I'm so dizzy... (another update)

Last week I posted an entry about my first series of medical tests in regards to my ongoing vertigo issues. I just wanted to update people after the second round of tests at Dr. Epley's clinic on Wednesday. The following is the email I sent to friends and family yeasterday:

I feel a bit wobbly, and in a fog, today after the second round of vertigo testing yesterday. I had a videonystagmography (VNG) test yesterday - and it was an interesting "ride." The test determines if there are problems with the balance system in the inner ear by measuring eye movements, which are recorded by an infrared camera mounted in a pair of goggles. Disturbances in the balance system may cause involuntary eye movements called nystagmus.

The first stage of the exam involved remaining stationery while following vertical and horizontal light movements on a screen with my eyes. Just keeping my eyes open long enough for the proper recording of information (30+ seconds) was difficult and the faster the speed of the light on the screen caused me to be dizzy.

The second part of the test involved shaking my head back and forth at a variety of speeds while keeping my eyes open and focused on a stationery light. There were four levels of speed at which I needed to shake my head - and I really couldn't do it quick enough at the fastest light speed. In fact, I started feeling nauseous.

In the third part of the exam I had to move around in various positions, with the examination chair position changed a couple times, in the complete darkness of the goggles, while my eye movements were recorded. When I was still on the chair it felt as if it was spinning counter-clockwise.

In the fourth test, the "calorics," small balloons were inserted into my ear canal, and cool and warm water inflated the balloon (ouch!) and was circulated through the balloon. In the darkness of the goggles I had to keep my eyes open as long as possible while my reactions to a bright green light was recorded. Again, when done it felt as if the chair was spinning.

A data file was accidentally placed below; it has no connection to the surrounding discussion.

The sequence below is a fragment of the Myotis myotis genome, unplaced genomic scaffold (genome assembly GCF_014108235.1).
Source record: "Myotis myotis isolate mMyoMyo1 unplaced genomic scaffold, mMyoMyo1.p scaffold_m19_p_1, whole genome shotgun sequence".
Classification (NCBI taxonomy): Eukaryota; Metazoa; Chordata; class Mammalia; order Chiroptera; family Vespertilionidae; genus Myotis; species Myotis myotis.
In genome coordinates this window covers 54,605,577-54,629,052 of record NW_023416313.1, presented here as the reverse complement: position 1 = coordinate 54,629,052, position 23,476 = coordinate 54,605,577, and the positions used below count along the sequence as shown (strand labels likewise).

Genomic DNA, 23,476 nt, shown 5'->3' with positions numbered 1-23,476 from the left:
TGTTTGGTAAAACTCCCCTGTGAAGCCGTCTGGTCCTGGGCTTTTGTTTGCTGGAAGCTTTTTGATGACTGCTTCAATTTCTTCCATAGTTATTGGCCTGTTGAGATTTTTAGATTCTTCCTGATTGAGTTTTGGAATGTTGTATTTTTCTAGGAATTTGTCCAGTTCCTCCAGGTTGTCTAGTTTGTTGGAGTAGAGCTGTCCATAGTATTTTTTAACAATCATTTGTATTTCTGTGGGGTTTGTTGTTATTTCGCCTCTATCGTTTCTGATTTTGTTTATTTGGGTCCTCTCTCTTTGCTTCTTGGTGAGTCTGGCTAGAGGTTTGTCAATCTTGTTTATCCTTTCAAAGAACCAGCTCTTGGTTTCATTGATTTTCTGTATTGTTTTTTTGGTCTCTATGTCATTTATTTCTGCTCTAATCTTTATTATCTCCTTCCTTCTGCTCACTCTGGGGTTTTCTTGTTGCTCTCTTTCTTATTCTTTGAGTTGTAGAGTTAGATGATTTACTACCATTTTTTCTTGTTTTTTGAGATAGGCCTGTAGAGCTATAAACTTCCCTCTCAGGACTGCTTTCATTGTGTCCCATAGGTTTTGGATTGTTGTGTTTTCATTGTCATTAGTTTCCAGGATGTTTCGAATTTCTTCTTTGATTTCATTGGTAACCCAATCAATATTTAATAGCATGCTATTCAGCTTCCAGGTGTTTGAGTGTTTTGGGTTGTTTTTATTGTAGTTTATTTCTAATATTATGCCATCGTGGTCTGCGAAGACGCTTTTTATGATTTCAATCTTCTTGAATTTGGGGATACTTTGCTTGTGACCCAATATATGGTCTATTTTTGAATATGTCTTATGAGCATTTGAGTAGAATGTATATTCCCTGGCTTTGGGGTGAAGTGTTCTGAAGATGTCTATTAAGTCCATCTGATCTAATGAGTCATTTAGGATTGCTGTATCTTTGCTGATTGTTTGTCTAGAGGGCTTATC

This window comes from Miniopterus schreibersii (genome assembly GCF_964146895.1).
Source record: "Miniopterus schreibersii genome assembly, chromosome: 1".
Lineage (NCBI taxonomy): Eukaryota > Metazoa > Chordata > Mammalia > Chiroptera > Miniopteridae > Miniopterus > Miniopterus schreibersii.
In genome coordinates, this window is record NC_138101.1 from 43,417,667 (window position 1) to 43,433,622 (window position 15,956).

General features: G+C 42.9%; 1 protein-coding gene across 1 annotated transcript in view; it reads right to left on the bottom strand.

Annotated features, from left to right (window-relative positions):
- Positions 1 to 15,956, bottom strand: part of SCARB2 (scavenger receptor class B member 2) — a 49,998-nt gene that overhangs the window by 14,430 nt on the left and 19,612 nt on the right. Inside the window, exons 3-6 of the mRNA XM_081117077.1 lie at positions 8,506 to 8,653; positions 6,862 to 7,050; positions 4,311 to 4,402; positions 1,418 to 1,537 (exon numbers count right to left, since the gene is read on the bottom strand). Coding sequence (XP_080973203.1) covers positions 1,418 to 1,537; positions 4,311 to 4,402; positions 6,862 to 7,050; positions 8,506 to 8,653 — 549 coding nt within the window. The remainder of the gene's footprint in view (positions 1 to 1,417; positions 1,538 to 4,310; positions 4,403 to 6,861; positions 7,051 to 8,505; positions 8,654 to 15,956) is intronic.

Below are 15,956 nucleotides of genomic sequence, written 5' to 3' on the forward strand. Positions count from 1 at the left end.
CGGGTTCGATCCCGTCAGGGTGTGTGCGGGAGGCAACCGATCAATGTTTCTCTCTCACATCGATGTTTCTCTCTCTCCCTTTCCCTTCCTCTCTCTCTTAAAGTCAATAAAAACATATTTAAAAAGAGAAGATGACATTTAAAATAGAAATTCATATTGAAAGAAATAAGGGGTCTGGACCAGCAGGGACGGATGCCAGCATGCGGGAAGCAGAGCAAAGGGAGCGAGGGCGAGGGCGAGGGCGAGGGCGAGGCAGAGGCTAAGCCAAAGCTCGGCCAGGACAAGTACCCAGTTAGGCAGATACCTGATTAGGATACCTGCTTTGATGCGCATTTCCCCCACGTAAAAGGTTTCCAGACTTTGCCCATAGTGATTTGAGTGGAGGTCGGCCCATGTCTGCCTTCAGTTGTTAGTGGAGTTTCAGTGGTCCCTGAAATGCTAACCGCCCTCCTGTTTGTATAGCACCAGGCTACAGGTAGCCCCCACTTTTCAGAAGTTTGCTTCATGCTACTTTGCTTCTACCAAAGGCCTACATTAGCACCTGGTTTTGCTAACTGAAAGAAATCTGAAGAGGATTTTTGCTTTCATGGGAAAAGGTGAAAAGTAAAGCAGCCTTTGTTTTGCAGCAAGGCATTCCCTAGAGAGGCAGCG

At the completion of the tests I felt really disoriented and dizzy. The times I experienced complete darkness with the goggles seemed to cause the most issues with my balance. (No night driving for me) I also kind of felt as if I was on the verge of a panic attack. I couldn't get out of the doctor's clinic fast enough to wait on a park bench outside for my partner Ed to pick me up.

When I got home I was exhausted and went directly to bed. After sleeping for about 1.5 hours I got up to dizziness and the left side of my face being swollen, tingling and numb. Today I woke up to feeling dizzy and in a fog - and I knew better than to even attempt driving a car anywhere. Over the course of the morning my face has gotten increasingly numb and tingling.

I called the clinic about the numbness and Dr. Epley said that with some patients the testing causes inflammation and swelling in the ear and head. I'm now being put on a five-day course of methylprednisolone to relieve the inflammation, swelling and related symptoms. Luckily, I can just walk over to the drugstore to pick up the prescription. Of course, the drug has a wide variety of side effects - including vertigo!

This stuff is all kind of a P.I.T.A., but I told Ed that I really am feeling the best I've felt in years - simply because I feel like I'm doing something positive about the problems and finding a possible solution.

Next Thursday I go back to the clinic for another consultation with Dr. Epley, where the testing results will be reviewed and possible treatments will be discussed. At that time I will also most likely get to go for a ride in Dr. Epley's Omniax chair.

It's been three years since my vertigo issues began. Yesterday I was told that the average patient has experienced vertigo for eight years before getting to where I am today with diagnosis and possible treatment. I think I'd go crazy if I had to deal with this for that long.

Thanks for all your support. Thanks also to Lisa Horne and Ed for being my personal chauffeurs.

I will keep you posted as things progress....

© 2007 Jeff Fisher LogoMotives


morealyera said...

Wow, Jeff - what an ordeal! I wondered what was involved with diagnosing vertigo; it was interesting to read over your experience.

It sounds like you're staying positive through all of this, and that's definitely a good thing. I hope that you find an effective treatment so that you can put all of this behind you soon.

Stephen Tiano said...

I wish you the best, Jeff. Almost 20 years ago, when my high blood pressure was first caught, it took a dizzy spell in the middle of the night to make me get the message. I actually fell out of bed in the middle of the night, I was so disoriented and dizzy. So I can only imagine how horrible your vertigo must feel. I hope your tests give a fast handle on it and the doc hands you a fix. If we ain't got our health, my dad used to say to me as a kid—and, come to think of it, he still says it now, thankfully—we ain't got nothin'.

Good thoughts to you, man!

Patricia said...

I'm glad that you're starting to get some relief and most of all that you now have a reason of why you've been feeling this way. I hope that your treatments continue to go well!